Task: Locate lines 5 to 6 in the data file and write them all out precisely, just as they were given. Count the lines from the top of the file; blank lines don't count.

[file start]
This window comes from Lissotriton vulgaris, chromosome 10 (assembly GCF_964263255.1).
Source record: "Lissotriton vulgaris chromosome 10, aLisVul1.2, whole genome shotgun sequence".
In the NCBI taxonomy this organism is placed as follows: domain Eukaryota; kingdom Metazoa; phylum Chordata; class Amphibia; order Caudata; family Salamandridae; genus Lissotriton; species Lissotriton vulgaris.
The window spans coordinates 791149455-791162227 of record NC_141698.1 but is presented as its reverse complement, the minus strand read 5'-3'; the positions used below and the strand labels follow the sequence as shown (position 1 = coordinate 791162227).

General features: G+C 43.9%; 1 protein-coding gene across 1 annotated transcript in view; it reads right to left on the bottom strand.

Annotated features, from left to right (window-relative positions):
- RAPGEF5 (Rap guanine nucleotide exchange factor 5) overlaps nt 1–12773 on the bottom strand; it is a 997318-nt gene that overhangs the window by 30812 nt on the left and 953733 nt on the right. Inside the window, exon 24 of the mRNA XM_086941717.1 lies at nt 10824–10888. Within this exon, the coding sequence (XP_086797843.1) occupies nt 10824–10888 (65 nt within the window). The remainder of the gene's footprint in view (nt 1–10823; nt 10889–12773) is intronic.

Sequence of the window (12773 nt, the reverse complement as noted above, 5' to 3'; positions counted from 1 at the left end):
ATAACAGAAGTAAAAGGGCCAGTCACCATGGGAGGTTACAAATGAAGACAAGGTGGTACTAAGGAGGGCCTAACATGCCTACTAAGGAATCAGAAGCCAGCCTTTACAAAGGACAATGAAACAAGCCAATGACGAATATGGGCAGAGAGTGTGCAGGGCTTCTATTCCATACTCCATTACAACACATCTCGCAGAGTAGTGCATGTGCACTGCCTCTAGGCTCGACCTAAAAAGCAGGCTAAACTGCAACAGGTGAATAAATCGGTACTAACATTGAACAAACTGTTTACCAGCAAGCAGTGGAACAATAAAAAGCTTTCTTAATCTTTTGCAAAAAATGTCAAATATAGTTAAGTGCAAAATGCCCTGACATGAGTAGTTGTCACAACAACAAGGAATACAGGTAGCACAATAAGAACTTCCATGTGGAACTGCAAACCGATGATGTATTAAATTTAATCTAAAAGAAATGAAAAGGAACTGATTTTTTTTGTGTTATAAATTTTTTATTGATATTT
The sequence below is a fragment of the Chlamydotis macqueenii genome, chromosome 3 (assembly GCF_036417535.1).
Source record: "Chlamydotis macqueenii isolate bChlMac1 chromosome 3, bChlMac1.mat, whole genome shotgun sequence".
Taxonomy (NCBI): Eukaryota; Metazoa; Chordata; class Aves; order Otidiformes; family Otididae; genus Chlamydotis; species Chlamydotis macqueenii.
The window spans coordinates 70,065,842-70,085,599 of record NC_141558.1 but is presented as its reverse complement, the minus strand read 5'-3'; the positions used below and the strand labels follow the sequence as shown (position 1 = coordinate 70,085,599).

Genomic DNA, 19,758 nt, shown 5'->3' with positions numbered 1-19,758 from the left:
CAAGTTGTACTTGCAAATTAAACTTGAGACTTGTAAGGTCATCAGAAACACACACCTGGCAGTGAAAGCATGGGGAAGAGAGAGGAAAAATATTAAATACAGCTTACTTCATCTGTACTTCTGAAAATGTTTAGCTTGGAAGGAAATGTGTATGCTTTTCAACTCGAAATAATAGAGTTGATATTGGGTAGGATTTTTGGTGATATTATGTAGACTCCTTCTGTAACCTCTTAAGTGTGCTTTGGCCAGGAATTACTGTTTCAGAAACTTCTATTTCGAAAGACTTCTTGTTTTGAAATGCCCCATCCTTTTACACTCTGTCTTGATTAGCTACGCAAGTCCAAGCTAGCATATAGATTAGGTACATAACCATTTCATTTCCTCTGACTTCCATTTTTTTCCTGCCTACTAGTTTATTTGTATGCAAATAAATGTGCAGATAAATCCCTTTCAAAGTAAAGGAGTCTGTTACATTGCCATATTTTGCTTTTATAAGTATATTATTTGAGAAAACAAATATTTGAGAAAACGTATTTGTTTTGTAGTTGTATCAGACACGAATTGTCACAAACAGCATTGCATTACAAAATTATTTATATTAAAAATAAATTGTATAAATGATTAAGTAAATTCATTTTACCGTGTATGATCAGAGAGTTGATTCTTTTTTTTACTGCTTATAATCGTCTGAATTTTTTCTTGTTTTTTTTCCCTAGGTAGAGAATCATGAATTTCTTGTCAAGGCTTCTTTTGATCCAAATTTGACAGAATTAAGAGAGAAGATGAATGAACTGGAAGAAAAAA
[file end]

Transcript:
General features: G+C 43.9%; 1 protein-coding gene across 1 annotated transcript in view; it reads right to left on the bottom strand.

Annotated features, from left to right (window-relative positions):